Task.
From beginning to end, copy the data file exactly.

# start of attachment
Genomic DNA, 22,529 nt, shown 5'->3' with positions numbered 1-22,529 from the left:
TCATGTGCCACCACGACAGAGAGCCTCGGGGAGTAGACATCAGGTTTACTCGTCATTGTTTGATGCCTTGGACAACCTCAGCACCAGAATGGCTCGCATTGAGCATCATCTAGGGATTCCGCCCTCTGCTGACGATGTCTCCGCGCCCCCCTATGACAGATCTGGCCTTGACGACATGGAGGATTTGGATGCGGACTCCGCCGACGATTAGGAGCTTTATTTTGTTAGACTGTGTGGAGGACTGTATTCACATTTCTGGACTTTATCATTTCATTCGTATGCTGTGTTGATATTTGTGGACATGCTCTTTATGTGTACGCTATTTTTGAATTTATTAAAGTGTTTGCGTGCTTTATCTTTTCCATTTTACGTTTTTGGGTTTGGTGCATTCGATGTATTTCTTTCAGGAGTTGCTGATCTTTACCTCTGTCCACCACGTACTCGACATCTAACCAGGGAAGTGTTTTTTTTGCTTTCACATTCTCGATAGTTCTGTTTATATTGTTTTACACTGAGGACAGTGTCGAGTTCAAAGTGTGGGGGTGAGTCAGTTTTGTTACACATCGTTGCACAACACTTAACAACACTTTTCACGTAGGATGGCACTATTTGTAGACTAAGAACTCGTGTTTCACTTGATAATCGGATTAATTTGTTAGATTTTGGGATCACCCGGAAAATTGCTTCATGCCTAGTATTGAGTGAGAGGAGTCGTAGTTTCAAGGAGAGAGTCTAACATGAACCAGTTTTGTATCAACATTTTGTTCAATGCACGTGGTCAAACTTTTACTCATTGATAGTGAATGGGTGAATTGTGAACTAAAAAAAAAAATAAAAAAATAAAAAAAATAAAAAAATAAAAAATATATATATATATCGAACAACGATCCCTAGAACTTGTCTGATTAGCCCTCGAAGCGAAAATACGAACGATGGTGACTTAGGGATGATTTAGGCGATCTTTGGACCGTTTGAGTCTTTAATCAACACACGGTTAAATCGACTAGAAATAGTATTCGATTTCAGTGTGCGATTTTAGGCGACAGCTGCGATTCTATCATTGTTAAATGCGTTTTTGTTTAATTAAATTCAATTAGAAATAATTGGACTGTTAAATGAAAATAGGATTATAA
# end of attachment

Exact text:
Genomic DNA, 22,529 nt, shown 5'->3' with positions numbered 1-22,529 from the left:
TCATGTGCCACCACGACAGAGAGCCTCGGGGAGTAGACATCAGGTTTACTCGTCATTGTTTGATGCCTTGGACAACCTCAGCACCAGAATGGCTCGCATTGAGCATCATCTAGGGATTCCGCCCTCTGCTGACGATGTCTCCGCGCCCCCCTATGACAGATCTGGCCTTGACGACATGGAGGATTTGGATGCGGACTCCGCCGACGATTAGGAGCTTTATTTTGTTAGACTGTGTGGAGGACTGTATTCACATTTCTGGACTTTATCATTTCATTCGTATGCTGTGTTGATATTTGTGGACATGCTCTTTATGTGTACGCTATTTTTGAATTTATTAAAGTGTTTGCGTGCTTTATCTTTTCCATTTTACGTTTTTGGGTTTGGTGCATTCGATGTATTTCTTTCAGGAGTTGCTGATCTTTACCTCTGTCCACCACGTACTCGACATCTAACCAGGGAAGTGTTTTTTTTGCTTTCACATTCTCGATAGTTCTGTTTATATTGTTTTACACTGAGGACAGTGTCGAGTTCAAAGTGTGGGGGTGAGTCAGTTTTGTTACACATCGTTGCACAACACTTAACAACACTTTTCACGTAGGATGGCACTATTTGTAGACTAAGAACTCGTGTTTCACTTGATAATCGGATTAATTTGTTAGATTTTGGGATCACCCGGAAAATTGCTTCATGCCTAGTATTGAGTGAGAGGAGTCGTAGTTTCAAGGAGAGAGTCTAACATGAACCAGTTTTGTATCAACATTTTGTTCAATGCACGTGGTCAAACTTTTACTCATTGATAGTGAATGGGTGAATTGTGAACTAAAAAAAAAAATAAAAAAATAAAAAAAATAAAAAAATAAAAAATATATATATATATCGAACAACGATCCCTAGAACTTGTCTGATTAGCCCTCGAAGCGAAAATACGAACGATGGTGACTTAGGGATGATTTAGGCGATCTTTGGACCGTTTGAGTCTTTAATCAACACACGGTTAAATCGACTAGAAATAGTATTCGATTTCAGTGTGCGATTTTAGGCGACAGCTGCGATTCTATCATTGTTAAATGCGTTTTTGTTTAATTAAATTCAATTAGAAATAATTGGACTGTTAAATGAAAATAGGATTATAA